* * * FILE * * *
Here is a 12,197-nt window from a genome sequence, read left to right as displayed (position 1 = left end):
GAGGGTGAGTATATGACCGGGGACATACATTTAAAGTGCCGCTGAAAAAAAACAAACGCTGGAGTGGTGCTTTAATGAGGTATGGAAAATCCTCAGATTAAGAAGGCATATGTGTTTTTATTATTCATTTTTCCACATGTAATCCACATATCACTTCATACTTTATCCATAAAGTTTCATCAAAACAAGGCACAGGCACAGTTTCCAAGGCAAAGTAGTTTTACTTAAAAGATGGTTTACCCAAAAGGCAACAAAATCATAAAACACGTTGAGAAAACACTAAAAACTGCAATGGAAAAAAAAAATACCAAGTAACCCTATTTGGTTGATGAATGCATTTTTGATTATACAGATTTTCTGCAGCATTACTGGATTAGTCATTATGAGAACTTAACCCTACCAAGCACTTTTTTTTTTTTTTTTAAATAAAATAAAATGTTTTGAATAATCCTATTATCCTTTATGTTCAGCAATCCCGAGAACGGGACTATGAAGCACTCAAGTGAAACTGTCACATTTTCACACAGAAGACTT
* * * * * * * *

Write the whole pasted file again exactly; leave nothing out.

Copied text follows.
Here is a 12,197-nt window from a genome sequence, read left to right as displayed (position 1 = left end):
GAGGGTGAGTATATGACCGGGGACATACATTTAAAGTGCCGCTGAAAAAAAACAAACGCTGGAGTGGTGCTTTAATGAGGTATGGAAAATCCTCAGATTAAGAAGGCATATGTGTTTTTATTATTCATTTTTCCACATGTAATCCACATATCACTTCATACTTTATCCATAAAGTTTCATCAAAACAAGGCACAGGCACAGTTTCCAAGGCAAAGTAGTTTTACTTAAAAGATGGTTTACCCAAAAGGCAACAAAATCATAAAACACGTTGAGAAAACACTAAAAACTGCAATGGAAAAAAAAAATACCAAGTAACCCTATTTGGTTGATGAATGCATTTTTGATTATACAGATTTTCTGCAGCATTACTGGATTAGTCATTATGAGAACTTAACCCTACCAAGCACTTTTTTTTTTTTTTTTAAATAAAATAAAATGTTTTGAATAATCCTATTATCCTTTATGTTCAGCAATCCCGAGAACGGGACTATGAAGCACTCAAGTGAAACTGTCACATTTTCACACAGAAGACTT